Fabian deaths were their own fault
This letter is in response to the lead article in your issue of Thursday, 5th September, 2013.
It is regrettable that the Causeway has not been replaced since Fabian. But, it is an aberration to label that failure as an insult to the lives of those who lost their lives in attempting to cross the Causeway at the height of Fabian. Decisions were made by PC Stephen Symonds, WPC Nicole O'Connor and SDO Gladys Saunders to disobey a lawful order that no one was to leave any police station, unless instructed to do so by COMOPS, even in the case of a dire emergency.
Saunders' husband had flatly refused to come, during the height of the hurricane, take her from the St. George Police Station to their home at Duck's Puddle. That trip was attempted by the three of them in wilful disregard of lawful instructions cost them their lives. As the Bible says: “The wages of sin is death” (Romans 6: 23); and “The soul that sinneth shall die” (Ezekiel 18:20).
Manuel Pacheco had gone to a boatyard in St. David's to check on his boat. As he hurried across the Causeway, on his way back to his family and home at Cottage Hill, his car was struck by waves and stalled. As he battled the elements, his last words by cell phone to his friend, Ruben Almeida, were: “I'll see you on the other side, Brother”. Manuel died for a cause, not because.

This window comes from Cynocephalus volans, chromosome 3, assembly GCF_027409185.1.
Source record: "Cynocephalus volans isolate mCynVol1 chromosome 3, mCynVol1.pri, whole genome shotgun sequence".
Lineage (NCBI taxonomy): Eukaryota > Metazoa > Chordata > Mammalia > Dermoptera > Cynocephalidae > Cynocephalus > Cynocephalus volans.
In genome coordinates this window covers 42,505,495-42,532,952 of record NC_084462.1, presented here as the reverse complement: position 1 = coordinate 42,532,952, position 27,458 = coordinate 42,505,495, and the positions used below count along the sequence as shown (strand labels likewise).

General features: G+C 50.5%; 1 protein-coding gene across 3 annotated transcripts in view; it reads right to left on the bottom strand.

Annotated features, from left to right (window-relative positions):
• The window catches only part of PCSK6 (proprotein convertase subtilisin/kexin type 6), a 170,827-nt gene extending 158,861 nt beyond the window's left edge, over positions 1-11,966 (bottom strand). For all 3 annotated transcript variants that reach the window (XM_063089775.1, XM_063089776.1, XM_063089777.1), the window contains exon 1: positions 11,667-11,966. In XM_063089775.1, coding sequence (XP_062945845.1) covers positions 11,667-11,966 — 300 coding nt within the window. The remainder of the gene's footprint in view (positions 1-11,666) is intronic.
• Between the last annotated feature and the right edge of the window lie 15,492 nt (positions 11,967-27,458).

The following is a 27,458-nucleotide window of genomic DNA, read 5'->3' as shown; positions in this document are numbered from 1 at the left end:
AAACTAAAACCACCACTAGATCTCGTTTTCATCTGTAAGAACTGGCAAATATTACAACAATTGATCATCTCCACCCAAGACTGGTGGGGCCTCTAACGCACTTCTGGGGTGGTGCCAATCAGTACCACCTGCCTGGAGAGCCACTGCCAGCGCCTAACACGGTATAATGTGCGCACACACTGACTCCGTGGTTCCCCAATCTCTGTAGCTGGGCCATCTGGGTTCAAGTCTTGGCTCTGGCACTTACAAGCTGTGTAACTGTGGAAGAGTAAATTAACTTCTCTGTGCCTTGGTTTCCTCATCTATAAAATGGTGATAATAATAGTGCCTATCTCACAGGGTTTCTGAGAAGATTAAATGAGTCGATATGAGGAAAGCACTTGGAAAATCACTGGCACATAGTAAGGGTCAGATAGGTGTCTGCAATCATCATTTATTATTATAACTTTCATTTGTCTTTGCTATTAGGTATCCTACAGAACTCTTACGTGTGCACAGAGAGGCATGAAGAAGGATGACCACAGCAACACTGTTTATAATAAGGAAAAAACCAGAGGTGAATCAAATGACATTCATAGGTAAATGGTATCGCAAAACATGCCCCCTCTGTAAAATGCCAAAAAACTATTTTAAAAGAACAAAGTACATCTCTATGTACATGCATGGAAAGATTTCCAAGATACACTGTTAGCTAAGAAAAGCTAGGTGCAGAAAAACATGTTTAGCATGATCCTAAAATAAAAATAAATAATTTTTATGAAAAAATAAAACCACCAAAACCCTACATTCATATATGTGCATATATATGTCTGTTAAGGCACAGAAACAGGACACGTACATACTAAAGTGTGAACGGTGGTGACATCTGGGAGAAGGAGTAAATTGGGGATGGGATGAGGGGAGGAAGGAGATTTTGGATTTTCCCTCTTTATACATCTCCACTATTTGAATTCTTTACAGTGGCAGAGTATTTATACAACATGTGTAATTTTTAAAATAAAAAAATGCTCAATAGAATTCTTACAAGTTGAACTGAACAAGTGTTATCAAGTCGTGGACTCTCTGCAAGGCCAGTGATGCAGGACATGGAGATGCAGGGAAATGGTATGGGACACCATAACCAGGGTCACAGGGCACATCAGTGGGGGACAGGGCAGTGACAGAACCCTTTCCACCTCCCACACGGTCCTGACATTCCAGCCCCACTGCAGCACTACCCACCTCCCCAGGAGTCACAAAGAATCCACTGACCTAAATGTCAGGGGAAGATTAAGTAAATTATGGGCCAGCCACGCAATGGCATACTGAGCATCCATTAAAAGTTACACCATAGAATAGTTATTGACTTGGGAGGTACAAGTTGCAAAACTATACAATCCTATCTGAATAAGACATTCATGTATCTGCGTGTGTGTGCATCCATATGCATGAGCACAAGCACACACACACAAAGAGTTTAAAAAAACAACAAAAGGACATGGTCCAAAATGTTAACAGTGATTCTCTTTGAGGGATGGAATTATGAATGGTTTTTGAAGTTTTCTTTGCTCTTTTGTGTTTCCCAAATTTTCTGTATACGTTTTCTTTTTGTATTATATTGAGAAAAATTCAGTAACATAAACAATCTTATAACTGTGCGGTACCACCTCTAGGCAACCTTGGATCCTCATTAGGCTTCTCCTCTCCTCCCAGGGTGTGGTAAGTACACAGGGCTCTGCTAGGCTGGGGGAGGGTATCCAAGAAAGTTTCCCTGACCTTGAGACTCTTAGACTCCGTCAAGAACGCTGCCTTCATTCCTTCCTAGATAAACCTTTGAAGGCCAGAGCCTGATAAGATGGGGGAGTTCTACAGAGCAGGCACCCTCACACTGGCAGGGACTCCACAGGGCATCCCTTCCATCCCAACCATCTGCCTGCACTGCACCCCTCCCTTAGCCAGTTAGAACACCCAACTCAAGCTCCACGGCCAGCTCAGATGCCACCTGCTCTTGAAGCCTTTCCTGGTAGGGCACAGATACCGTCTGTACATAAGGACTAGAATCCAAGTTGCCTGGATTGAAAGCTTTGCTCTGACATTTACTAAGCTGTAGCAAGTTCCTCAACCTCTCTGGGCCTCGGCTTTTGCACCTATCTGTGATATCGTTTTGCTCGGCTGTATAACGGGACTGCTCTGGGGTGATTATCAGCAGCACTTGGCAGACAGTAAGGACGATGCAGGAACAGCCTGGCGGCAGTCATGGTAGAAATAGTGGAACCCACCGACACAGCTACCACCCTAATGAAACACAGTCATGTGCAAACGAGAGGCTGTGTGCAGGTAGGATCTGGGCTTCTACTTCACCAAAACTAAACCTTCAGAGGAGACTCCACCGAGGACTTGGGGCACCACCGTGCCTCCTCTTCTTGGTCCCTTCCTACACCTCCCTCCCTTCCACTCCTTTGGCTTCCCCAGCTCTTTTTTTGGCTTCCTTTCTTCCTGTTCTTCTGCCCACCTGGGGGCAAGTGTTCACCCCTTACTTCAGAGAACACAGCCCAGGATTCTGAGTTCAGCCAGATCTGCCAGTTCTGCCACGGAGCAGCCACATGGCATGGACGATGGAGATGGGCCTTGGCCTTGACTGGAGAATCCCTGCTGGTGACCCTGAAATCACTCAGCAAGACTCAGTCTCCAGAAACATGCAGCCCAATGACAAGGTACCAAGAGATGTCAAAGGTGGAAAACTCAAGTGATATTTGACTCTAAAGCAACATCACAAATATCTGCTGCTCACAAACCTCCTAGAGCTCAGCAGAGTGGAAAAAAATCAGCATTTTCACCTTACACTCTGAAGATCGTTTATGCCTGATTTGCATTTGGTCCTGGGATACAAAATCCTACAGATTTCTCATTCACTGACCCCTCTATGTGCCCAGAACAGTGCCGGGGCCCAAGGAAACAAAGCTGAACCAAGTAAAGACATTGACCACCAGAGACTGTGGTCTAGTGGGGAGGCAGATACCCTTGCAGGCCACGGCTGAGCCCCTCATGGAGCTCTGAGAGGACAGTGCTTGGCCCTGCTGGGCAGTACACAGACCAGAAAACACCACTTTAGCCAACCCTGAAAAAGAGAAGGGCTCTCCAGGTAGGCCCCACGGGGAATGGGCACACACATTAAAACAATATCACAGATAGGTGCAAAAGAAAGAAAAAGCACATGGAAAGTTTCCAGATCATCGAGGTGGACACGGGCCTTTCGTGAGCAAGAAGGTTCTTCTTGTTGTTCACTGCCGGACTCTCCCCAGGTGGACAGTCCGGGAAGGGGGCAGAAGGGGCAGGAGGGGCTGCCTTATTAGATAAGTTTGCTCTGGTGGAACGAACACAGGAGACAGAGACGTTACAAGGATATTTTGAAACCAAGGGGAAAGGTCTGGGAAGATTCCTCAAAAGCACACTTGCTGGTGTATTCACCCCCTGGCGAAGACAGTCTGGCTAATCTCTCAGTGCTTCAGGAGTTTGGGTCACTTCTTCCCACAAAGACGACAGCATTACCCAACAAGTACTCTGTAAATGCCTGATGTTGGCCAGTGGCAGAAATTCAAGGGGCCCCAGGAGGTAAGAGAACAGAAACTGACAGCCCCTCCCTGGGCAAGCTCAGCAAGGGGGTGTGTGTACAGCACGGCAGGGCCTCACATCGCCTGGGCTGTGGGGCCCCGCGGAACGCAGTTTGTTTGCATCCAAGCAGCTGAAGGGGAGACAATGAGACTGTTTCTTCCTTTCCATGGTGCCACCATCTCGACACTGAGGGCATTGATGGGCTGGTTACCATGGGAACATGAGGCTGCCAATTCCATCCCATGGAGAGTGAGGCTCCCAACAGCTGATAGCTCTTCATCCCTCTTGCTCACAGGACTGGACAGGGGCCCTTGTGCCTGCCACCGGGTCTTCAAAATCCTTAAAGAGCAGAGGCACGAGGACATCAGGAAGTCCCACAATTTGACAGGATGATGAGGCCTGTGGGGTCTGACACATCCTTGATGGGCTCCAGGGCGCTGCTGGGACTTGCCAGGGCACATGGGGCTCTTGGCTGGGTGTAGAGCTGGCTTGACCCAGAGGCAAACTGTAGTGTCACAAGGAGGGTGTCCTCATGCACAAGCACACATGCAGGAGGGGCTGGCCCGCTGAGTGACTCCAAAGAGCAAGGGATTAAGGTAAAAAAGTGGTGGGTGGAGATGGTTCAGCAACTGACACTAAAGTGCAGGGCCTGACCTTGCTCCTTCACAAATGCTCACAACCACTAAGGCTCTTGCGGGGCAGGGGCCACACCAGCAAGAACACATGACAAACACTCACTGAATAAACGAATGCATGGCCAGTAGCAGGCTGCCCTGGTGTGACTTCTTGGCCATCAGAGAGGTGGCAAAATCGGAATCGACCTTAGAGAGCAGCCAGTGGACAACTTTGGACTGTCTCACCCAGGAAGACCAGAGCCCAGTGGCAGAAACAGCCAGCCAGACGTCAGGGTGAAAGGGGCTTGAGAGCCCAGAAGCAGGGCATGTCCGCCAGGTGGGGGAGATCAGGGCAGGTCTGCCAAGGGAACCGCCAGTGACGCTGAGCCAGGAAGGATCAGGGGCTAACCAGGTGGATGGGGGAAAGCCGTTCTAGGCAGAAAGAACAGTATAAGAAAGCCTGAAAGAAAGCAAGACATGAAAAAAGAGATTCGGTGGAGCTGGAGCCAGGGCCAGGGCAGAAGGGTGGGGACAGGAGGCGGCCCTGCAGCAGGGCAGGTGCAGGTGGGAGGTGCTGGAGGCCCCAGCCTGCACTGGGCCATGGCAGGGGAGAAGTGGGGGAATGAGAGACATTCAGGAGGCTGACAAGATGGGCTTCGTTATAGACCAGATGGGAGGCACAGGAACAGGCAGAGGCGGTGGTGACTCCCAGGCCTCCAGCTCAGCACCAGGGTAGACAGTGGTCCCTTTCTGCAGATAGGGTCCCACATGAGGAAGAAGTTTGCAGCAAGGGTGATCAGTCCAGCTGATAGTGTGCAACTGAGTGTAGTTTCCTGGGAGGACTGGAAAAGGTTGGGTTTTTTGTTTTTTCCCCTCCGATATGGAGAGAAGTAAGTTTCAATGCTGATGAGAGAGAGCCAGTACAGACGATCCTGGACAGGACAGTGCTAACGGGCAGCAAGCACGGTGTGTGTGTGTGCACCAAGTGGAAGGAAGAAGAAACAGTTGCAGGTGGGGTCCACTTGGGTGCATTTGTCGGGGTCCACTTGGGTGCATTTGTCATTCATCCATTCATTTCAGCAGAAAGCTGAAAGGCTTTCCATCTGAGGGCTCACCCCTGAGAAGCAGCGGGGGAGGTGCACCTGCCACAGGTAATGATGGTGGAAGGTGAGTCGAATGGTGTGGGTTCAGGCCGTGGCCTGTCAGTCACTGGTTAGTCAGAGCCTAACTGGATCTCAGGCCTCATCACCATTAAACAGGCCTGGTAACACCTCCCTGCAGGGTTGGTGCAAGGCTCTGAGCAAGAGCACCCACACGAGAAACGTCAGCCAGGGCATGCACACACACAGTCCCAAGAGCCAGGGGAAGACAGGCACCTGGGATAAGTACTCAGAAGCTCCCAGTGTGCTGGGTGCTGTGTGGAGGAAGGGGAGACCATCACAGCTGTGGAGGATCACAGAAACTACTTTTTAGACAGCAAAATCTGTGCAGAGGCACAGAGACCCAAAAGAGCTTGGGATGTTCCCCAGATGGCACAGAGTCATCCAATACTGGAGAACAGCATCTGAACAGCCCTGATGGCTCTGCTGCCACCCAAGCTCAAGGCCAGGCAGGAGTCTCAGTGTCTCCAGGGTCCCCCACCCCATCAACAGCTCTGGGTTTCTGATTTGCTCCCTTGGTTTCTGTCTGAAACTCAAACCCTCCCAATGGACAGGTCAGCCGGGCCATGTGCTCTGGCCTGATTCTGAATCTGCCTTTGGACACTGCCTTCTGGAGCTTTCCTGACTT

There are five unsung heroes of that day: fire fighters, Lionel Furbert, Wendell Simmons, Leroy Maxwell, Carl Govia and PC Richard Austin. Those fire men, roped together, and Austin, strapped to a pay-loader, endangered their own lives in attempts to rescue those hapless souls who were being storm-battered on the Causeway.
For a multiplicity of reasons, a new bridge/link is needed to replace the fragile Causeway; but, the death of any of the police personnel does not feature among them.
Edward I. King